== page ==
5. Travis Leslie – Sophomore, Georgia – 2.33 – Last Year: N.A.
Leslie, while admirably brave for a freshman, was a bit of a ball-hog last season. His numbers can’t be overlooked, as he was pretty efficient at bringing home the points as well, but his 0.59 assist-to-turnover ratio and 57.5 percent mark from the charity stripe will have to improve for him to truly have a significant impact for the Bulldogs.
6. Trey Thompkins – Sophomore, Georgia – 2.36 – Last Year: N.A.
Thompkins was easily the most underrated freshman in the league last year, as he shot nearly 40 percent from three – and this is a 6′9″, 247 pound big-man. Thompkins is one of the most versatile players in the conference, and he will once again be relied upon heavily by a talent-starved Georgia team.
7. David Huertas – Overseas, Ole Miss – 2.39 – Last Year: 2.72
While Ole Miss fans will likely brush this loss off, losing Huertas to professional play overseas was a massive blow to the Rebels’ chances at a breakout season in 2009-10. Huertas led the team in scoring and was one of the team’s most prolific rebounders and ball-handlers. Huertas needed tp step up after three starters fell to season-ending injuries, and he did so with flair.
8. Zam Fredrick – Graduated, South Carolina – 2.39 – Last Year: 2.58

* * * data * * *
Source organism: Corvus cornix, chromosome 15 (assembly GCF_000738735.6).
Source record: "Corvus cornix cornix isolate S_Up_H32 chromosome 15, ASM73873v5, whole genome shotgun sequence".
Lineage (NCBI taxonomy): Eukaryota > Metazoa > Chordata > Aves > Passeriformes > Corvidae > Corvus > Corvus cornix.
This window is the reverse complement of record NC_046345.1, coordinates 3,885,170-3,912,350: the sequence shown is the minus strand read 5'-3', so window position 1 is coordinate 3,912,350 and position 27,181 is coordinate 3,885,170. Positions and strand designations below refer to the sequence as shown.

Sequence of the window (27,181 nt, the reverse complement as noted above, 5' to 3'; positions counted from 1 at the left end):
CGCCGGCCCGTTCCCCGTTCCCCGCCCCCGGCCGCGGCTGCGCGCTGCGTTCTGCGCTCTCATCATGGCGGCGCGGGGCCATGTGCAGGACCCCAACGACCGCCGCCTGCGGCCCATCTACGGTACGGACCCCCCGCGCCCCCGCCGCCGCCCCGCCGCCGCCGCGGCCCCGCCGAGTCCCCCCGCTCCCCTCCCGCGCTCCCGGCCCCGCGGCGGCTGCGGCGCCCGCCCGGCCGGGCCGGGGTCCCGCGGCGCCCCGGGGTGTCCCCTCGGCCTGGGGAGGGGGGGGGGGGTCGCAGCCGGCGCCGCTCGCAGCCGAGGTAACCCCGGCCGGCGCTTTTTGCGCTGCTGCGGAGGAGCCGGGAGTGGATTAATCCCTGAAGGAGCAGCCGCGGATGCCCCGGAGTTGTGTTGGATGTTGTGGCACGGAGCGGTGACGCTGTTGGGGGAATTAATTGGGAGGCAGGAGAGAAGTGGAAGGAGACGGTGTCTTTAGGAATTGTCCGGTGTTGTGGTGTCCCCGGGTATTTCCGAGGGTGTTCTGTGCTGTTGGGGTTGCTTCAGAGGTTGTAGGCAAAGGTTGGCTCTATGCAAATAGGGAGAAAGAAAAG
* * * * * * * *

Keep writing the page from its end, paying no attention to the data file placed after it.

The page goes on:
Fredrick was an under-the-radar type who was a reliable shooting presence to take some defensive heat off of Downey. Fredrick was Downey’s favorite target outside the arc, and he brought treys down at nearly a 38 percent clip.
9. Senario Hillman – Junior, Alabama – 2.40 – Last Year: 3.40
Hillman is a pure slasher, and not much else. He attempted over 100 threes a season ago and barely made over 27 percent of them, while he had a tendency to turn the ball over as well. Hillman was one of the Tide’s few options last year, but more of the offense should have been flowing through Gee and Green.
10. Wayne Chism – Senior, Tennessee – 2.47 – Last Year: 2.79
If a man named Tyler Smith didn’t play for the Vols, Chism would be a superstar. Chism is without a doubt better at his position than Smith, although not as versatile. Chism is one of the league’s best inside-men both offensively and defensively, and his efficiency numbers are outstanding. While he won’t get the publicity, Chism is the scariest player on Tennessee’s roster.
The opposite end of the spectrum…
1. Robert Wilder – Senior, South Carolina – 35.75 – Last Year: 4.67
2. Chris Bass – Sophomore, LSU – 10.62 – Last Year: N.A.
3. Kevin Cantinol – Sophomore, Ole Miss – 8.70 – Last Year: N.A.
4. Demetrius Jemison – Senior, Alabama – 7.42 – Last Year: 4.57
5. Quintin Thornton – Graduated, LSU – 7.37 – Last Year: 16.77
6. Steven Pearl – Junior, Tennessee – 7.30 – Last Year: 4.73
7. Branden Conrad – Graduated, South Carolina – 7.13 – Last Year: 15.33
8. Josh Tabb – Senior, Tennessee – 6.66 – Last Year: 7.91
9. Marcus Britt – Junior, Arkansas – 6.66 – Last Year: 6.74
10. Darshawn McClellan – Junior, Vandebrilt – 6.62 – Last Year: 6.22